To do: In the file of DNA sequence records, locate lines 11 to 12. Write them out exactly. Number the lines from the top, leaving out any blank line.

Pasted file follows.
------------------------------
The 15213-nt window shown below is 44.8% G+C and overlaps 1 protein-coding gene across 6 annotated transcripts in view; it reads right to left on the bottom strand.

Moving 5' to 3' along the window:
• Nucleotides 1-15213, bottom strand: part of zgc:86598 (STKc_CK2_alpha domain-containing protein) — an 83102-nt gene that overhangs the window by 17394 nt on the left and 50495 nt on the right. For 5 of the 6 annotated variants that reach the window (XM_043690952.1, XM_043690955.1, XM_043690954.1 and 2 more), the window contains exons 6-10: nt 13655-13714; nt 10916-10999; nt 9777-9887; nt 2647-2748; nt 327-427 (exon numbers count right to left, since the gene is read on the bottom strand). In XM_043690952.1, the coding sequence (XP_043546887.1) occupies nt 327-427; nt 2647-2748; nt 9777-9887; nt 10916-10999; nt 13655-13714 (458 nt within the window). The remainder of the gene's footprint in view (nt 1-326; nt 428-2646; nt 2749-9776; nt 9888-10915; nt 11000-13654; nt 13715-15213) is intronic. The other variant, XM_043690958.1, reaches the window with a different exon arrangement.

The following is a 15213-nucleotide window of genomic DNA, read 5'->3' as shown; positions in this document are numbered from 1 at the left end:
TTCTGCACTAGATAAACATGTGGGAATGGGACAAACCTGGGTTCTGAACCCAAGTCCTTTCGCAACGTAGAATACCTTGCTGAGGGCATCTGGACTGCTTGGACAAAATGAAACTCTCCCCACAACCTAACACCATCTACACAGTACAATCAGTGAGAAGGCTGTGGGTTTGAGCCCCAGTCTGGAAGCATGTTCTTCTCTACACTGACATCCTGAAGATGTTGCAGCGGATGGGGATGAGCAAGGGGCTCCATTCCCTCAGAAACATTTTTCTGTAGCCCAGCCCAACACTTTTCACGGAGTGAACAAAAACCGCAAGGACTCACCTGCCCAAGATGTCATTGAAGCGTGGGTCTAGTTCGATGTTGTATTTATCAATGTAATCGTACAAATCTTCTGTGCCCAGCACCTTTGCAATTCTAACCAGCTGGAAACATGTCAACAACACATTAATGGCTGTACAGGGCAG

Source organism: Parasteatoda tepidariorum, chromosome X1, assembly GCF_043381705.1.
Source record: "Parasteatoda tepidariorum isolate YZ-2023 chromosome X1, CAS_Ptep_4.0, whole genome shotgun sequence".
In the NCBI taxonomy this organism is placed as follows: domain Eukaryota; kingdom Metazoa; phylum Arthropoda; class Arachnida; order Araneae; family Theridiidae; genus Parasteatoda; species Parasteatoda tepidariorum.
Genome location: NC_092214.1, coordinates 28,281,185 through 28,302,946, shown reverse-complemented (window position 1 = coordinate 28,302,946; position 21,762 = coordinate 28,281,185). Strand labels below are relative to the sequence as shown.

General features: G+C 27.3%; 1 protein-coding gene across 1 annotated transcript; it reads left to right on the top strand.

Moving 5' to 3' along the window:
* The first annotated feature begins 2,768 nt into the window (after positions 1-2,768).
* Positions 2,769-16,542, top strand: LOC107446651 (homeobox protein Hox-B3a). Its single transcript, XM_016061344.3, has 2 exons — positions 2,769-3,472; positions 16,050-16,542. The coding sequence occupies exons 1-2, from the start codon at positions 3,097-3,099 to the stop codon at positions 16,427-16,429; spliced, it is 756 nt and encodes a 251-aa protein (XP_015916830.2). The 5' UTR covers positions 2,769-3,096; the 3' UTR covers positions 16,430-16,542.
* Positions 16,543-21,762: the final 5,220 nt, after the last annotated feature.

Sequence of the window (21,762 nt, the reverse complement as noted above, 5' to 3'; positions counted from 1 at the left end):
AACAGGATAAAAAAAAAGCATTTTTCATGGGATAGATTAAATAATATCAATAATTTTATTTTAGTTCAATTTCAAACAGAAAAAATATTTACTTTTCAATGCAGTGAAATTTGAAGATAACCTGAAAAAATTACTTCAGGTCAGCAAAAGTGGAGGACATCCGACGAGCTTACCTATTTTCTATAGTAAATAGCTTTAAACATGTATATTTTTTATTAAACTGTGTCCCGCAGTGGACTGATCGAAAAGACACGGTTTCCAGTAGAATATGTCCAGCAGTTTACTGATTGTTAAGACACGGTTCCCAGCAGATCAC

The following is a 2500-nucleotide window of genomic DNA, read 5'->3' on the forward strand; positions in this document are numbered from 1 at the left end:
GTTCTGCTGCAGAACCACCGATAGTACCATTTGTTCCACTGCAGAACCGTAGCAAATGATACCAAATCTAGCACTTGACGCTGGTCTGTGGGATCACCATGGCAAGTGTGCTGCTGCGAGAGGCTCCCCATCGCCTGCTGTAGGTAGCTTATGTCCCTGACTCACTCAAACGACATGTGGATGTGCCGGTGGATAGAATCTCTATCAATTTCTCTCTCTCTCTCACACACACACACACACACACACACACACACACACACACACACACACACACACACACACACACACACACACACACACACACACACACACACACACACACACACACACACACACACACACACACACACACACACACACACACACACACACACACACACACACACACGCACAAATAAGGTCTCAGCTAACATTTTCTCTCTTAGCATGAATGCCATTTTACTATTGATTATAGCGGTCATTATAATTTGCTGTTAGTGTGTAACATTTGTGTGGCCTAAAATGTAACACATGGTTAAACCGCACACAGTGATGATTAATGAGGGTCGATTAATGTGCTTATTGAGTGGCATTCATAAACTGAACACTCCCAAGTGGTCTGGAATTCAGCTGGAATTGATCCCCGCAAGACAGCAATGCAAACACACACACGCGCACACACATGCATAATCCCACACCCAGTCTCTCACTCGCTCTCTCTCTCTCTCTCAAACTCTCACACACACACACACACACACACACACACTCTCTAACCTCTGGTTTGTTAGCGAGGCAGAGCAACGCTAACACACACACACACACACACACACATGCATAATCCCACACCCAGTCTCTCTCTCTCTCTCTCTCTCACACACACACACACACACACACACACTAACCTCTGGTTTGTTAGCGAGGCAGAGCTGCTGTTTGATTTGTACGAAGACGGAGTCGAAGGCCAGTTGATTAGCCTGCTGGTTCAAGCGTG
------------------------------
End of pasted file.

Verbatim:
Moving 5' to 3' along the window:
* The first annotated feature begins 2,768 nt into the window (after positions 1-2,768).